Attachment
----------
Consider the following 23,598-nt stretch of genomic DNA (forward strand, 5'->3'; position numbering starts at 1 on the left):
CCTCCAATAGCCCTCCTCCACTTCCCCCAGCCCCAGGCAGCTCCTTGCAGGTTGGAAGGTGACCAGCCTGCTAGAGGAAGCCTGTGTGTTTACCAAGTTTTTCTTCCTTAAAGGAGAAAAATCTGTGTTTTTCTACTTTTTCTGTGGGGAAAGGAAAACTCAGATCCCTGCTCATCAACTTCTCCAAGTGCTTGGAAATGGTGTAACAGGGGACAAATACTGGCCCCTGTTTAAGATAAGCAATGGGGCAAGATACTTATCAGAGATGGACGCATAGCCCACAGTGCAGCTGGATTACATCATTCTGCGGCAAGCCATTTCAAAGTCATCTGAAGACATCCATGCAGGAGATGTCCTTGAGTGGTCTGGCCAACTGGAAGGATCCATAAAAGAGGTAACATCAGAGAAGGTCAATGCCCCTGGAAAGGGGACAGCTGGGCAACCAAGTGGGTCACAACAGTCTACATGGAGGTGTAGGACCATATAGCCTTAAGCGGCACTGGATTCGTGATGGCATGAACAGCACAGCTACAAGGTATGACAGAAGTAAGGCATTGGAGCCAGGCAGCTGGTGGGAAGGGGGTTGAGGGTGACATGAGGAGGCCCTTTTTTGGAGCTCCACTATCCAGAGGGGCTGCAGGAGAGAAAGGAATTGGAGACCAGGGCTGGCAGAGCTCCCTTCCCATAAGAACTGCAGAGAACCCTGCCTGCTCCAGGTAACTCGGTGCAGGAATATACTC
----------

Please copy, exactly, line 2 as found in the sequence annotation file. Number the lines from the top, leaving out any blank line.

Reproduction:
CCTCCAATAGCCCTCCTCCACTTCCCCCAGCCCCAGGCAGCTCCTTGCAGGTTGGAAGGTGACCAGCCTGCTAGAGGAAGCCTGTGTGTTTACCAAGTTTTTCTTCCTTAAAGGAGAAAAATCTGTGTTTTTCTACTTTTTCTGTGGGGAAAGGAAAACTCAGATCCCTGCTCATCAACTTCTCCAAGTGCTTGGAAATGGTGTAACAGGGGACAAATACTGGCCCCTGTTTAAGATAAGCAATGGGGCAAGATACTTATCAGAGATGGACGCATAGCCCACAGTGCAGCTGGATTACATCATTCTGCGGCAAGCCATTTCAAAGTCATCTGAAGACATCCATGCAGGAGATGTCCTTGAGTGGTCTGGCCAACTGGAAGGATCCATAAAAGAGGTAACATCAGAGAAGGTCAATGCCCCTGGAAAGGGGACAGCTGGGCAACCAAGTGGGTCACAACAGTCTACATGGAGGTGTAGGACCATATAGCCTTAAGCGGCACTGGATTCGTGATGGCATGAACAGCACAGCTACAAGGTATGACAGAAGTAAGGCATTGGAGCCAGGCAGCTGGTGGGAAGGGGGTTGAGGGTGACATGAGGAGGCCCTTTTTTGGAGCTCCACTATCCAGAGGGGCTGCAGGAGAGAAAGGAATTGGAGACCAGGGCTGGCAGAGCTCCCTTCCCATAAGAACTGCAGAGAACCCTGCCTGCTCCAGGTAACTCGGTGCAGGAATATACTC